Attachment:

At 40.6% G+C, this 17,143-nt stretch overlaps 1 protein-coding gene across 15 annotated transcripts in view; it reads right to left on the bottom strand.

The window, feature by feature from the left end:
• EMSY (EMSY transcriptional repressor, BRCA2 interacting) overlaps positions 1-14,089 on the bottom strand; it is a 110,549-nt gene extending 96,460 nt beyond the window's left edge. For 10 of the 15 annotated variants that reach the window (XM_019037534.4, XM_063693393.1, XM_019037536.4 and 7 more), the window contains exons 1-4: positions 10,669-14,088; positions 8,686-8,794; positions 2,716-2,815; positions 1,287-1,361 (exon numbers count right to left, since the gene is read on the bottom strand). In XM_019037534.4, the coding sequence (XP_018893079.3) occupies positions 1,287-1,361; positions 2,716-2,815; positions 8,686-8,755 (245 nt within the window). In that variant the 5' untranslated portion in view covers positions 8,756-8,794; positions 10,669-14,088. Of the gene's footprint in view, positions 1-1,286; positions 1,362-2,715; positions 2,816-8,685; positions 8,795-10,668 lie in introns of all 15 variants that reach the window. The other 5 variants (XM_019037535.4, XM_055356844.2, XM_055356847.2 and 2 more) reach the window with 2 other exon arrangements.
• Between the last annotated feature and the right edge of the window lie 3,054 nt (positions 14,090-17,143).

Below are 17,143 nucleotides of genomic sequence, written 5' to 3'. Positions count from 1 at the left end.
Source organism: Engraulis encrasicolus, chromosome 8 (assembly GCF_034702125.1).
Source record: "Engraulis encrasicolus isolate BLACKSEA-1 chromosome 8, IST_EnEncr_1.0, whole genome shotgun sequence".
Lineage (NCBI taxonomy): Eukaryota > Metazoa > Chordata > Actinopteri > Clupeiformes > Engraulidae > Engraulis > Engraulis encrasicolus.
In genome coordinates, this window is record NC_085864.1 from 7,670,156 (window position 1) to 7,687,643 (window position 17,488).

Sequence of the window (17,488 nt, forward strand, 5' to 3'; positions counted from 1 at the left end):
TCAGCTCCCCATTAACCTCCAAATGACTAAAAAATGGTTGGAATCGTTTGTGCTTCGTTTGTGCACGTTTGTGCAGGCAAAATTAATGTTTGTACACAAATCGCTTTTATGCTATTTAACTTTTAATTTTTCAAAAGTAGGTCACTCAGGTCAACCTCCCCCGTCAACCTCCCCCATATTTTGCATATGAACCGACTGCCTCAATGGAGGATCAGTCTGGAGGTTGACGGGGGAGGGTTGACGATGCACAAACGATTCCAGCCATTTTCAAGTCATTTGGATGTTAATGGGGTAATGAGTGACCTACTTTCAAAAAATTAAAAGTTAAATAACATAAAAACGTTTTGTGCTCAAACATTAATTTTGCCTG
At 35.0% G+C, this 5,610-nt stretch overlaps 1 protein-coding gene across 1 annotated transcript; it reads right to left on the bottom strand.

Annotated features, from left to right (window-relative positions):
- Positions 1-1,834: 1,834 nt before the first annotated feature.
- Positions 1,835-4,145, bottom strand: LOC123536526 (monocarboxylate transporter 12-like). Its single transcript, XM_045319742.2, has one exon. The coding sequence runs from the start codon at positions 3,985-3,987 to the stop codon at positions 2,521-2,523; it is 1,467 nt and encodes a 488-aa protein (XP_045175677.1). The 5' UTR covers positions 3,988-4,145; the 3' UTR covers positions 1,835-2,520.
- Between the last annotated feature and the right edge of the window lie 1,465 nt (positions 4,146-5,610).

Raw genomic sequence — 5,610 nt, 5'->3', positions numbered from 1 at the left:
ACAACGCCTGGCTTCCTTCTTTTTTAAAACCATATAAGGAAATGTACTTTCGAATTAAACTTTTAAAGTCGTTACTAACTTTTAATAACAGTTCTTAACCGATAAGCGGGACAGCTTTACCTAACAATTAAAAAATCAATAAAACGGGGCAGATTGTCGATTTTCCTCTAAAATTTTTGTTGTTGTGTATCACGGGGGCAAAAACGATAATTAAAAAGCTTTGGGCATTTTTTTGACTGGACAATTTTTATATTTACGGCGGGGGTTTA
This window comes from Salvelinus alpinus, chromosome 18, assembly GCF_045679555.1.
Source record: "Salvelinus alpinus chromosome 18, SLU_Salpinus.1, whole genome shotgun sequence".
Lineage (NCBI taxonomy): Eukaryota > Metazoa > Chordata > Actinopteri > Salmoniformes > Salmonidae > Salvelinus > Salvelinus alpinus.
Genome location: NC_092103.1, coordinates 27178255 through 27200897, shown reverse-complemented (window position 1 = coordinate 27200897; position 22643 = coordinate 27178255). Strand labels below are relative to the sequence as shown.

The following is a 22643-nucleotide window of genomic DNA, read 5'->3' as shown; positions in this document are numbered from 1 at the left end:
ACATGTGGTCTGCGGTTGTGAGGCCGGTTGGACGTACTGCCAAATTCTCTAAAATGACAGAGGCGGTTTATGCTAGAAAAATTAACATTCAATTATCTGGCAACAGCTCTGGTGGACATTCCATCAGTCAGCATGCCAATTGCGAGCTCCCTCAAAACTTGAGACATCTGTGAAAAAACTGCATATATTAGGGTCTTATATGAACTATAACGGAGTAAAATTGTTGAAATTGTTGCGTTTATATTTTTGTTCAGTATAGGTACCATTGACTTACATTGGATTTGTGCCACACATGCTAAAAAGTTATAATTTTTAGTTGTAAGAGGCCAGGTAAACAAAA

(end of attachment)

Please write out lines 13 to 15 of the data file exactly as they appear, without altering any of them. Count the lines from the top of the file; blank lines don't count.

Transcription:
Annotated features, from left to right (window-relative positions):
- Positions 1-1,834: 1,834 nt before the first annotated feature.
- Positions 1,835-4,145, bottom strand: LOC123536526 (monocarboxylate transporter 12-like). Its single transcript, XM_045319742.2, has one exon. The coding sequence runs from the start codon at positions 3,985-3,987 to the stop codon at positions 2,521-2,523; it is 1,467 nt and encodes a 488-aa protein (XP_045175677.1). The 5' UTR covers positions 3,988-4,145; the 3' UTR covers positions 1,835-2,520.